CSIRO Publishing blank image blank image blank image blank imageBooksblank image blank image blank image blank imageJournalsblank image blank image blank image blank imageAbout Usblank image blank image blank image blank imageShopping Cartblank image blank image blank image You are here: Journals > Reproduction, Fertility and Development   
Reproduction, Fertility and Development
Journal Banner
  Vertebrate Reproductive Science & Technology
blank image Search
blank image blank image
blank image
  Advanced Search

Journal Home
About the Journal
Editorial Board
Online Early
Current Issue
Just Accepted
All Issues
Special Issues
Research Fronts
Sample Issue
For Authors
General Information
Instructions to Authors
Submit Article
Open Access
For Referees
Referee Guidelines
Review Article
Annual Referee Index
For Subscribers
Subscription Prices
Customer Service
Print Publication Dates

blue arrow e-Alerts
blank image
Subscribe to our email Early Alert or RSS feeds for the latest journal papers.

red arrow Connect with us
blank image
facebook twitter youtube

red arrow Connect with SRB
blank image
facebook TwitterIcon

Affiliated Societies

RFD is the official journal of the International Embryo Transfer Society and the Society for Reproductive Biology.


Article << Previous     |     Next >>   Contents Vol 22(1)


W. E. Snyder A, J. T. Aaltonen A, H. D. Sigal A, N. M. Loskutoff A

The Bill and Berniece Grewcock Center for Conservation & Research, Omaha’s Henry Doorly Zoo, Omaha, NE, USA
 Export Citation


This study examined the effects of X-rays on bovine oocytes used for in vitro embryo production. In recent years, airport security has become more stringent and the use of X-ray screening may be required for all items, which could be problematic when transporting oocytes. Ionizing radiation such as X-rays are high-energy particles that can penetrate into the nucleus of a cell and cause single and double-strand breaks in the DNA chain. Oocytes exposed to X-ray radiation may have DNA damage affecting maturation, fertilization, and embryonic development. Bovine ovaries obtained from a local abattoir were used to collect immature oocytes by follicular aspiration. The oocytes were divided into a control group and an experimental group then placed in maturation medium. The oocytes in the experimental group were placed in a hospital X-ray machine with a single exposure of 100 mA, 120 kVp for 0.3 s. This exposure challenged the oocytes with a comparable, calculated amount of mrems equivalent to a single screening from an airport X-ray machine (30 mrems). After X-ray exposure, the experimental group was cultured with the control at 37°C and 5% CO2. After 18 h, cryopreserved bovine sperm were thawed and processed using BoviPure (Nidacon International, Mölndal, Sweden) density gradient centrifugation and the oocytes were inseminated with 1 × 106 sperm in fertilization medium at 37°C and 5% CO2. After 24 h, both groups were transferred to 50-μL droplets of G1 medium (Vitrolife, Göteborg, Sweden) at 37°C and 6% CO2 and both were transferred into G2 medium after 72 h. Development of the oocytes was scored after an additional 72 h. Results were based on 2 criteria: the percent cleaved (presumptive fertilization) and the percent cleaved that developed to morula and blastocyst stages. The results indicated no significant difference in the percentages of oocytes cleaving after insemination for the control and experimental groups (P = 0.403, chi-square test). However, there was a significant increase (P = 0.037, chi-square test) in the percentages of morulae and blastocysts developing in the control (non-irradiated) v. experimental (X-rayed) groups. The outcome of this study cautions on the potential damage caused to bovine oocytes used for embryo production in vitro when exposed to X-ray electromagnetic radiation during routine air transport screening operations.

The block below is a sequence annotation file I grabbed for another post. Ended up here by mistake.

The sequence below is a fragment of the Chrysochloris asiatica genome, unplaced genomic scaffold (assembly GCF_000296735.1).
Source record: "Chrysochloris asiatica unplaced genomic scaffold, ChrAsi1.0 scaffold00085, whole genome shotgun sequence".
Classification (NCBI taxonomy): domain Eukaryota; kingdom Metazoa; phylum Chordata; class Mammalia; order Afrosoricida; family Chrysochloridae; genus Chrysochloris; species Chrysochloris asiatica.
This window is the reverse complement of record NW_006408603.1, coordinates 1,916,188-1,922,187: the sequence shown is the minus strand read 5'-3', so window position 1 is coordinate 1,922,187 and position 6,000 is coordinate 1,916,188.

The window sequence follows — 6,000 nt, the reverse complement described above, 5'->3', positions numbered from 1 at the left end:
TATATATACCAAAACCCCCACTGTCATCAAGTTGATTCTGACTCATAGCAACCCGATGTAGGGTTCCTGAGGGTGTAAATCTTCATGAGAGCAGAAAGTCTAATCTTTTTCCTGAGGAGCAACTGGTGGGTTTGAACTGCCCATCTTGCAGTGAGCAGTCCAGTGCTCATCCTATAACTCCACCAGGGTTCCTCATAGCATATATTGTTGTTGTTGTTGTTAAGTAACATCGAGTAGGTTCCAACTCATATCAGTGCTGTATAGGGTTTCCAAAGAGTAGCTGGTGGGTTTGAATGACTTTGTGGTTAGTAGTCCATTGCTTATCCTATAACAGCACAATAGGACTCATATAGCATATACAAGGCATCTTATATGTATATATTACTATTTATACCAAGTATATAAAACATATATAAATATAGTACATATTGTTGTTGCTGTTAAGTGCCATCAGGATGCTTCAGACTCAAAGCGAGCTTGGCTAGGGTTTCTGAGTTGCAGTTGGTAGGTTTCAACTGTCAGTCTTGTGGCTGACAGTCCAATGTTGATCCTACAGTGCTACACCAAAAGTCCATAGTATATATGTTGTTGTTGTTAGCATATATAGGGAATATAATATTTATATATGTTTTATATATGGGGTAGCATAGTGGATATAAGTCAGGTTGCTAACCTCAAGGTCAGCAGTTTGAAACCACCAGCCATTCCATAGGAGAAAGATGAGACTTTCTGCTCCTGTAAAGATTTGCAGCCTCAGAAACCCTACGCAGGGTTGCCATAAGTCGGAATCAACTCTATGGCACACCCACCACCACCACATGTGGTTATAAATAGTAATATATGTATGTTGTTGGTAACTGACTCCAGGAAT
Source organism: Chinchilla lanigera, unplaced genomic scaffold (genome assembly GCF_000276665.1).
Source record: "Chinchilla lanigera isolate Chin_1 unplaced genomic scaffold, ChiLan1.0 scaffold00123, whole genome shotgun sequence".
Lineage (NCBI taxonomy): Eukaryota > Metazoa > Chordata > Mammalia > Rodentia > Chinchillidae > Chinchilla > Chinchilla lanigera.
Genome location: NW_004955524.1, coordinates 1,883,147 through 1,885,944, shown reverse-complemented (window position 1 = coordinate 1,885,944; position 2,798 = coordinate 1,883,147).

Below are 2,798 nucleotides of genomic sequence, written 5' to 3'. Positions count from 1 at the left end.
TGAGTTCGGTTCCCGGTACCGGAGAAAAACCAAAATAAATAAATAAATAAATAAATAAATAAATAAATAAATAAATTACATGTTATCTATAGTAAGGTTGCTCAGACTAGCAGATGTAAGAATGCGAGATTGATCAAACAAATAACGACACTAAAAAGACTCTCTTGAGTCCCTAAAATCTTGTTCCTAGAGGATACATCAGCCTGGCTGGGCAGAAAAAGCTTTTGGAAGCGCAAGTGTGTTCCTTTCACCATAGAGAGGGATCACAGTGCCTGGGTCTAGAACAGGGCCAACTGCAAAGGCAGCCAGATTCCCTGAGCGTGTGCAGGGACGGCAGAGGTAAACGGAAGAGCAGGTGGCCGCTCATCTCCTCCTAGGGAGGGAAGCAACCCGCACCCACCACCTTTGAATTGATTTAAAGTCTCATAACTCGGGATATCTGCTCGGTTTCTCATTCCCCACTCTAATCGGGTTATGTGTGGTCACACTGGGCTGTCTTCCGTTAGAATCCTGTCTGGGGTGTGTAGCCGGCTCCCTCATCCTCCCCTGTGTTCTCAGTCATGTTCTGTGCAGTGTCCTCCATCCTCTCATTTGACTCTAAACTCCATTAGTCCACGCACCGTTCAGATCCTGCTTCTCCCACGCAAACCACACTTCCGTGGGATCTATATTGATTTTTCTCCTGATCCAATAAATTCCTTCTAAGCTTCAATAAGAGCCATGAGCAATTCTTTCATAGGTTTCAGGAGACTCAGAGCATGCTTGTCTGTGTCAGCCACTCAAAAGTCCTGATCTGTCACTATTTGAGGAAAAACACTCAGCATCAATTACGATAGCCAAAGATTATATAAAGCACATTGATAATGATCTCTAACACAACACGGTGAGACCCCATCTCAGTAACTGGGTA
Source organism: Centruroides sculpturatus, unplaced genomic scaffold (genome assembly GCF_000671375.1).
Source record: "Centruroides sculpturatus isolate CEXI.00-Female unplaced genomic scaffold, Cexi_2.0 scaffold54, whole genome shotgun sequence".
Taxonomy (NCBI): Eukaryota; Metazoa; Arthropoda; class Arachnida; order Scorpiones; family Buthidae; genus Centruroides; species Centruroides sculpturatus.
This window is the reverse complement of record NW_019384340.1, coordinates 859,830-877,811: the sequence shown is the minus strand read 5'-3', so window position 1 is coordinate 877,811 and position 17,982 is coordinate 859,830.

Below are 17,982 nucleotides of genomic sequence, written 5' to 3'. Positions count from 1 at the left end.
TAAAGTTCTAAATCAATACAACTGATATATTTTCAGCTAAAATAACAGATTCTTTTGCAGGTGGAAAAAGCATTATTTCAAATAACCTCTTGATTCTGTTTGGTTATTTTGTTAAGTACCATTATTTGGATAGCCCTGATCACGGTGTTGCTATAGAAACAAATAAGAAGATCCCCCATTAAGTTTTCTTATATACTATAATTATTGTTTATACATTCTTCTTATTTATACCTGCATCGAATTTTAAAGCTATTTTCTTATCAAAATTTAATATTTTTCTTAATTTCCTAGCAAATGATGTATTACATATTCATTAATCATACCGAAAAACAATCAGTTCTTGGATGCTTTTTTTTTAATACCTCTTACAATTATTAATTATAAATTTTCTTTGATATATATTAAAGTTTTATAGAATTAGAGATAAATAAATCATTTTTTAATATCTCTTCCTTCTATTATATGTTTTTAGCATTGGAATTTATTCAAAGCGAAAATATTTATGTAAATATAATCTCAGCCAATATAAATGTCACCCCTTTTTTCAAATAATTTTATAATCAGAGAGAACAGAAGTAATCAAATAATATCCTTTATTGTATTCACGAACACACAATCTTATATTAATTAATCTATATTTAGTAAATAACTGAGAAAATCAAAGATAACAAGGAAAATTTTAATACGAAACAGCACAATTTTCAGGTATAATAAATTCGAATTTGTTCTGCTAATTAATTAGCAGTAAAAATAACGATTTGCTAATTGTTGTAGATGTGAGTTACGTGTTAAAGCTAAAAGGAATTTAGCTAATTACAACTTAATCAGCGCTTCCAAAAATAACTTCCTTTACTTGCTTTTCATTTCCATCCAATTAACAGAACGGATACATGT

Legal & Privacy | Contact Us | Help


© CSIRO 1996-2014